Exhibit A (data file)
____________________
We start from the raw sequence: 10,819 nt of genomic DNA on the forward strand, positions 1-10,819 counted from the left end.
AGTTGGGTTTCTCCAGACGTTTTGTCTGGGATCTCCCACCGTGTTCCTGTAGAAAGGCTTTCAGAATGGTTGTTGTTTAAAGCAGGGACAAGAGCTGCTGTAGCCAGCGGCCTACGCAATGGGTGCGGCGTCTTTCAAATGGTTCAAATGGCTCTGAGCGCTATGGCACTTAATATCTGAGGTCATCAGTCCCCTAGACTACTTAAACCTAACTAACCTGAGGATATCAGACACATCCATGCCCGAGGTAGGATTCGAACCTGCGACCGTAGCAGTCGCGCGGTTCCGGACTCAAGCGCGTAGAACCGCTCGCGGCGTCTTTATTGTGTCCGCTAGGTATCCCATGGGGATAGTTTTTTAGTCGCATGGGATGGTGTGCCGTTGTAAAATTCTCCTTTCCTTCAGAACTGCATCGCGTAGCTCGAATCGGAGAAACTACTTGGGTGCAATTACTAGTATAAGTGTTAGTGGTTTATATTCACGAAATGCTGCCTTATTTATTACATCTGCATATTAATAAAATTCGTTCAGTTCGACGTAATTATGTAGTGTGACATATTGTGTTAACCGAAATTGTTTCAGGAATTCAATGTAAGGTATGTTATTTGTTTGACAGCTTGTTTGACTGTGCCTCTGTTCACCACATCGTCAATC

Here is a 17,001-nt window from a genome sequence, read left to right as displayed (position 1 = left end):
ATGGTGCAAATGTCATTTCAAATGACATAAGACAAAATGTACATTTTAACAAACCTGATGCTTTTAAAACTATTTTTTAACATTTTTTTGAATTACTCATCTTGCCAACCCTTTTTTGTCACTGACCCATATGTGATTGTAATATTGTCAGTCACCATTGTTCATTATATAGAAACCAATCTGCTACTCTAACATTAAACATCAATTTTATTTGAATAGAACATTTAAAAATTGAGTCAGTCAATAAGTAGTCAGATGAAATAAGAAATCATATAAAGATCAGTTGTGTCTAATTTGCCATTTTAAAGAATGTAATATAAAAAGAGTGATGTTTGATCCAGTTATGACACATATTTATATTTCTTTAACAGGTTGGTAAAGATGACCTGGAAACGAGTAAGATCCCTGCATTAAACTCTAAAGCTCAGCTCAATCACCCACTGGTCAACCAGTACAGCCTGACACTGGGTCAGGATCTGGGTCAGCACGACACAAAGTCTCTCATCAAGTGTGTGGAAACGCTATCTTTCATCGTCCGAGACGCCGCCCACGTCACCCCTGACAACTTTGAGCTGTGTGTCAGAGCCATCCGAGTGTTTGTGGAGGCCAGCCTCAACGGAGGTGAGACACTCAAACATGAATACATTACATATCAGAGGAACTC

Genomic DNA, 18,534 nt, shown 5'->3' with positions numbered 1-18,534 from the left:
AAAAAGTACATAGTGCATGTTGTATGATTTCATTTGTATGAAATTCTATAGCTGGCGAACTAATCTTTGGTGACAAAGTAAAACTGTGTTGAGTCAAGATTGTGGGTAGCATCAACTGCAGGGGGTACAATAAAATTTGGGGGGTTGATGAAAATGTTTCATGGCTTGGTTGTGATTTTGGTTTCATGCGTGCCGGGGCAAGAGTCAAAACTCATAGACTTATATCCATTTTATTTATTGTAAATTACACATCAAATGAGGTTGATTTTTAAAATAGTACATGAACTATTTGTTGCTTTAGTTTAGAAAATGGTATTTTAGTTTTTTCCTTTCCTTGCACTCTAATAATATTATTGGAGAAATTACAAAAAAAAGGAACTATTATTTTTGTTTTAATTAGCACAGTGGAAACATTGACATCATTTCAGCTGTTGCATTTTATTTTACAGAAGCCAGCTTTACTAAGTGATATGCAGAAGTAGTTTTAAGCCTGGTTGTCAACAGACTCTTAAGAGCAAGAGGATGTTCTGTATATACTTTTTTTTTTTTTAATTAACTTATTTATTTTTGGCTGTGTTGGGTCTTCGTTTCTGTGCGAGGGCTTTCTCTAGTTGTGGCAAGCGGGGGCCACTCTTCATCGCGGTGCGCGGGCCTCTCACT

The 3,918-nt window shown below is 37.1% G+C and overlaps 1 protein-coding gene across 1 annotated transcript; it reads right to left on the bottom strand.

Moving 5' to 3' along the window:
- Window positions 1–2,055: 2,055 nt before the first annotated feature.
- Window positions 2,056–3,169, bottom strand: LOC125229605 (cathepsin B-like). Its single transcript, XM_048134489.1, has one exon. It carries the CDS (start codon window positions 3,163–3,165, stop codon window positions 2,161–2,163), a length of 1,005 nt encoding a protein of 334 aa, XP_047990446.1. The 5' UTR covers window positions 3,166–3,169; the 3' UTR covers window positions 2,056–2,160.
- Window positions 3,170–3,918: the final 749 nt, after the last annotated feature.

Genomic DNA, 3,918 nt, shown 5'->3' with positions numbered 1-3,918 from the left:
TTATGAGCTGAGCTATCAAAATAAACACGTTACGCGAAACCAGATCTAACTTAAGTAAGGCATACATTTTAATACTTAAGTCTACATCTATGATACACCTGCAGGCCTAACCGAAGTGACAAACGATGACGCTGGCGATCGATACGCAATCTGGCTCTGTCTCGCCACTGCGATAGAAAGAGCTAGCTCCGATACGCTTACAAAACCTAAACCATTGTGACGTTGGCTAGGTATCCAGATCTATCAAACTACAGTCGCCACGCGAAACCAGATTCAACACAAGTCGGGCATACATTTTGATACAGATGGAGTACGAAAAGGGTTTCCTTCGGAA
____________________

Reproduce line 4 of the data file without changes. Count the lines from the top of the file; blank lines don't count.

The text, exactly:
ATGGTGCAAATGTCATTTCAAATGACATAAGACAAAATGTACATTTTAACAAACCTGATGCTTTTAAAACTATTTTTTAACATTTTTTTGAATTACTCATCTTGCCAACCCTTTTTTGTCACTGACCCATATGTGATTGTAATATTGTCAGTCACCATTGTTCATTATATAGAAACCAATCTGCTACTCTAACATTAAACATCAATTTTATTTGAATAGAACATTTAAAAATTGAGTCAGTCAATAAGTAGTCAGATGAAATAAGAAATCATATAAAGATCAGTTGTGTCTAATTTGCCATTTTAAAGAATGTAATATAAAAAGAGTGATGTTTGATCCAGTTATGACACATATTTATATTTCTTTAACAGGTTGGTAAAGATGACCTGGAAACGAGTAAGATCCCTGCATTAAACTCTAAAGCTCAGCTCAATCACCCACTGGTCAACCAGTACAGCCTGACACTGGGTCAGGATCTGGGTCAGCACGACACAAAGTCTCTCATCAAGTGTGTGGAAACGCTATCTTTCATCGTCCGAGACGCCGCCCACGTCACCCCTGACAACTTTGAGCTGTGTGTCAGAGCCATCCGAGTGTTTGTGGAGGCCAGCCTCAACGGAGGTGAGACACTCAAACATGAATACATTACATATCAGAGGAACTC